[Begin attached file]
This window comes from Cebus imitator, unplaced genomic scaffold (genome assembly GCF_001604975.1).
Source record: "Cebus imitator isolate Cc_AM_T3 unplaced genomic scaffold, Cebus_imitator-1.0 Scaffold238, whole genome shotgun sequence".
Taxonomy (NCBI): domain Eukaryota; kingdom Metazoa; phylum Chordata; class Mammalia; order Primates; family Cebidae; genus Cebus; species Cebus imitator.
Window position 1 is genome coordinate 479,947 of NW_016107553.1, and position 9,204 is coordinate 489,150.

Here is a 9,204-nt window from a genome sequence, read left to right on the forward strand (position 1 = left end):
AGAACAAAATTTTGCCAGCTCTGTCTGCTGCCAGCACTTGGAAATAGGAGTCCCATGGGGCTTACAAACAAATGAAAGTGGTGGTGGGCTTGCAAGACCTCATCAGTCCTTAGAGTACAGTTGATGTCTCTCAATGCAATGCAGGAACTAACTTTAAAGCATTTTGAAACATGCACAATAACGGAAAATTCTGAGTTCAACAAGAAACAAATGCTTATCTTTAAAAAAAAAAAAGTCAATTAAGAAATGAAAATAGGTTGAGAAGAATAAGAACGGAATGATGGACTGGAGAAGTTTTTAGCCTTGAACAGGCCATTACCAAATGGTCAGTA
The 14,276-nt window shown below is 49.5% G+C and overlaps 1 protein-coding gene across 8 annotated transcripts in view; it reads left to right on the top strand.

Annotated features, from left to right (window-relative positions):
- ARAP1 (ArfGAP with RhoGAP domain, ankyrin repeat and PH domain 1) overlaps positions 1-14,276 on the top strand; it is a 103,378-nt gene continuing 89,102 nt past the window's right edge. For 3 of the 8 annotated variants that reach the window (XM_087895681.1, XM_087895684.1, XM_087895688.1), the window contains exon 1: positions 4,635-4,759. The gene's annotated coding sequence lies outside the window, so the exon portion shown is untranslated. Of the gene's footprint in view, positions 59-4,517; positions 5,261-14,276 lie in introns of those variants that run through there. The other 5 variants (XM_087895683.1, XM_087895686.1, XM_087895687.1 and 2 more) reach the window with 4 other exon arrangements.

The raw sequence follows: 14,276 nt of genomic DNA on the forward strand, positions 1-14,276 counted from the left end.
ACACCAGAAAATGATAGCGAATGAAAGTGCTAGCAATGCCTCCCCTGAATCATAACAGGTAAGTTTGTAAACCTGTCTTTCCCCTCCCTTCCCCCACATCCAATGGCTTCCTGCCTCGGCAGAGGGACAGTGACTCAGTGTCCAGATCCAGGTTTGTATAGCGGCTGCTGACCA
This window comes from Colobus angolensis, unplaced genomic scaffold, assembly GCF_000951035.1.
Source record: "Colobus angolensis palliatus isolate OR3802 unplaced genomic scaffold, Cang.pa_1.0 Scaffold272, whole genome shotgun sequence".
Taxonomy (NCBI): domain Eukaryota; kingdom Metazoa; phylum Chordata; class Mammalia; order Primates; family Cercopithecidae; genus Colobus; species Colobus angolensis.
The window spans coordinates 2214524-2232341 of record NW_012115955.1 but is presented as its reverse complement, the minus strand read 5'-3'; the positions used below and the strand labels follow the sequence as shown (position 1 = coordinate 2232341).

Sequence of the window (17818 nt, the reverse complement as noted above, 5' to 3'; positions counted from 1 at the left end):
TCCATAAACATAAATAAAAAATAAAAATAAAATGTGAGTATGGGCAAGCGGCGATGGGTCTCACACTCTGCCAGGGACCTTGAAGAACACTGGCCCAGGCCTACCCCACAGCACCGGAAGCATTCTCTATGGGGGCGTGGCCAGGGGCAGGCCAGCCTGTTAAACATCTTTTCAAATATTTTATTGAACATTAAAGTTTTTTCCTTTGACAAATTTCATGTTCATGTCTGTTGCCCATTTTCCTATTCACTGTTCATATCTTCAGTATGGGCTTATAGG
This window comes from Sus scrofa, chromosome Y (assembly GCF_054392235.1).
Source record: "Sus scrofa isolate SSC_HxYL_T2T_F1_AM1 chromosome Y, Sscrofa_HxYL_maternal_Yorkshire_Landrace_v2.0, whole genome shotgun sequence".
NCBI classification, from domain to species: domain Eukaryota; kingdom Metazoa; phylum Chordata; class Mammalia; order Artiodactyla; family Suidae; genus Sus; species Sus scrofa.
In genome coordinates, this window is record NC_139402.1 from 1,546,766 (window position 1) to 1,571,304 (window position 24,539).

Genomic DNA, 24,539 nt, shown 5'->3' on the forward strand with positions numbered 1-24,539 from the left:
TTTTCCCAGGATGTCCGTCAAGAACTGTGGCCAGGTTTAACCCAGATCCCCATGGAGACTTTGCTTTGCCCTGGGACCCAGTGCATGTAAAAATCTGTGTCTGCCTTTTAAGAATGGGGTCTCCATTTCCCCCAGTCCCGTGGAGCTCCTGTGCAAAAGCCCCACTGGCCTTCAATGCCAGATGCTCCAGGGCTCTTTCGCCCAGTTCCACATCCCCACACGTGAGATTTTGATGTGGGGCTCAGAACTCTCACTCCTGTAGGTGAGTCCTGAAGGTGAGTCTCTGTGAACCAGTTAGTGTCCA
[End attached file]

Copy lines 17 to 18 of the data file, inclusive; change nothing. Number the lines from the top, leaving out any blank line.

TCCATAAACATAAATAAAAAATAAAAATAAAATGTGAGTATGGGCAAGCGGCGATGGGTCTCACACTCTGCCAGGGACCTTGAAGAACACTGGCCCAGGCCTACCCCACAGCACCGGAAGCATTCTCTATGGGGGCGTGGCCAGGGGCAGGCCAGCCTGTTAAACATCTTTTCAAATATTTTATTGAACATTAAAGTTTTTTCCTTTGACAAATTTCATGTTCATGTCTGTTGCCCATTTTCCTATTCACTGTTCATATCTTCAGTATGGGCTTATAGG
This window comes from Sus scrofa, chromosome Y (assembly GCF_054392235.1).